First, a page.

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September 06, 2006

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Jamie G

I hate to be a party pooper, but Gladwell's overstating it somewhat. Yes, our subconscuious thoughts can affect our performance. The question is, how much?

Let's use a less inflammatory example - sporting performance. Good mental coaching could improve my performance a bit, but no matter how much I believe it, or how positively I feel about myself, I will never be a professional footballer, for example. My body simply hasn't got the required level of performance, and I haven't spent enough time developing muscle memory and ball skills...you see my point. Just as all people have a ceiling to their realistic sporting performance, they likewise have a ceiling to their intellectual endeavour. I know we'd rather think of everyone's potential as unlimited (a sort of us as god heresy), biology isn't that egalitarian, I'm afraid - a fact that the bible seems to recognize.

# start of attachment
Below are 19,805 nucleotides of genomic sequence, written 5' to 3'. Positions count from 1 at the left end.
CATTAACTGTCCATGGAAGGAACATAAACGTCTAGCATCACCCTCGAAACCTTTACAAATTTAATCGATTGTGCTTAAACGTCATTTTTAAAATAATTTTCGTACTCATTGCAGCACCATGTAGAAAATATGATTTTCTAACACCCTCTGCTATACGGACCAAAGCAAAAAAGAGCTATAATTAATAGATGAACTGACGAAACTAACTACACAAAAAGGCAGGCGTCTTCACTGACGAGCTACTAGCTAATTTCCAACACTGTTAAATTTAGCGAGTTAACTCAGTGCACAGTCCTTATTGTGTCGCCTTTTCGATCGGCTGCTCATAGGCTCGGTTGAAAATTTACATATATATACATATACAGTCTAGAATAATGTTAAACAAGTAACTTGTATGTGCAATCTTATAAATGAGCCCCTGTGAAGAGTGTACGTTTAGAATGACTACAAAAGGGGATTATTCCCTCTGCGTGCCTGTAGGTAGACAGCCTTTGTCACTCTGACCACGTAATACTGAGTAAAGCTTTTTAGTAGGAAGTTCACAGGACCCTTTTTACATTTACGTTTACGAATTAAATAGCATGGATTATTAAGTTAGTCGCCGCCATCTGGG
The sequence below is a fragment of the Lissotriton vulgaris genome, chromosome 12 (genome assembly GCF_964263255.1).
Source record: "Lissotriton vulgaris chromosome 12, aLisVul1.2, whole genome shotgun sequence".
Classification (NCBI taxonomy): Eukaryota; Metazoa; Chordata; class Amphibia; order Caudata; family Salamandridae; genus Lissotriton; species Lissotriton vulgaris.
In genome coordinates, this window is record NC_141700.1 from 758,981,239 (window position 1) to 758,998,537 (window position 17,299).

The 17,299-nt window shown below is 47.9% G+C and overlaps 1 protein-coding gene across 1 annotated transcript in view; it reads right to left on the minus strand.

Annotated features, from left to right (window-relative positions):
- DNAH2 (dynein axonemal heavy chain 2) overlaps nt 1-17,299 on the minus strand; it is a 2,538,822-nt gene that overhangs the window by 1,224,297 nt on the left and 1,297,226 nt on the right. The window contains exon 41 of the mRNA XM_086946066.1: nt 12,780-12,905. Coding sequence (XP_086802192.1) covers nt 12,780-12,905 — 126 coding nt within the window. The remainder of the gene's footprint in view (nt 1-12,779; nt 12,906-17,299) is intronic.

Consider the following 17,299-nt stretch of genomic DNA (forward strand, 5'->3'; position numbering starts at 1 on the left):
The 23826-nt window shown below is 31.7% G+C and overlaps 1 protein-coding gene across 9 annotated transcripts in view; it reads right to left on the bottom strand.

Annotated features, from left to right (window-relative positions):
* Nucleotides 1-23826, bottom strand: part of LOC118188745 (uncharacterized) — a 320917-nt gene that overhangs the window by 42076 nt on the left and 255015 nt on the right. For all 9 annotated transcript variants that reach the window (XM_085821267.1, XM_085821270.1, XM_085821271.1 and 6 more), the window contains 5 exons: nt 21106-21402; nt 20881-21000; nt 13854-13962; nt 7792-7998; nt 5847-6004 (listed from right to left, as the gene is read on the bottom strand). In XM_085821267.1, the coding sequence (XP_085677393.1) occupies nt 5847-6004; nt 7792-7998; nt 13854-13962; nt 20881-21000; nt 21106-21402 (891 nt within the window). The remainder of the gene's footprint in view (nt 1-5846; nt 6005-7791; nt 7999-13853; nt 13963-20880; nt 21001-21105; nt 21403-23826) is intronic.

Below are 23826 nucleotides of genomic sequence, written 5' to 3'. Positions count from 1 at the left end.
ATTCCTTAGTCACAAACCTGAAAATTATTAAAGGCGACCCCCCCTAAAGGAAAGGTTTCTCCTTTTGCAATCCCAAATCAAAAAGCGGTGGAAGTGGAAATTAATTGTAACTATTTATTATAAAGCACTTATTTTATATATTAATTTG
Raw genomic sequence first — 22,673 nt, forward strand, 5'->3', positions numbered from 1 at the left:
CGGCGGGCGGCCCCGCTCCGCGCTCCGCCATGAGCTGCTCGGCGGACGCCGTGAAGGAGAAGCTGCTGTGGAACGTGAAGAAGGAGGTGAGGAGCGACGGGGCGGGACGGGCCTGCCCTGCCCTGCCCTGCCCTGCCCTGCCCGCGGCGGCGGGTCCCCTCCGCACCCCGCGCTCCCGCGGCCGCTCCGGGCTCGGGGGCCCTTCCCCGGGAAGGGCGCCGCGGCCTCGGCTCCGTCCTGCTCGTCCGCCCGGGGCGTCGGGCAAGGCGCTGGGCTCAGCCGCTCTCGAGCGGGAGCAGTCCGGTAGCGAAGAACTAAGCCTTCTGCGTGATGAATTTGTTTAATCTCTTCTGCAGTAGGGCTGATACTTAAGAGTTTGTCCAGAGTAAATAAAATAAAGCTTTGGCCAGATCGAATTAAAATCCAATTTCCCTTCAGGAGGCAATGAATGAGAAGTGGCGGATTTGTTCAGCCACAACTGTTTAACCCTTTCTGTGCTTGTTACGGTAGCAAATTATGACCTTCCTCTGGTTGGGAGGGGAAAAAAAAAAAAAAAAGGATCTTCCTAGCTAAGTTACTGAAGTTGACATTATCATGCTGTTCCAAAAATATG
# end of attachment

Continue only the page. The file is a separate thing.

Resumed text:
This all reminds me of the famous quote attributed to Partick Thistle manager John Lambie. One of his strikers was concussed in a challenge, and the physio told Lambie that the striker didn't even know who he was - lambie's response was: 'Great, tell him he's Pele and get him back on'. Whether the striker really believed he was Pele, and whether or not this boosted his performance, is not recorded.

Positive thinking is a recurrent theme in self-help books - and there's no doubt that we need hope and vision if we are to achieve anything. But there's a very real limit to what positive thinking can achieve alone. If anything, this taps into the Hollywood fantasy of: 'if you only beleive it, and try hard enough, you can achieve anything'. The two problems with this position are that achieving is usually seen in terms of material success and worldly ambition, and also that it stigmatizes those at the bottom of the social pile (they didn't believe and didn't try hard enough), giving us a psychological mechanism for ignoring massive social inequality (the rich deserve their lot because of their hard work, the poor should try harder).

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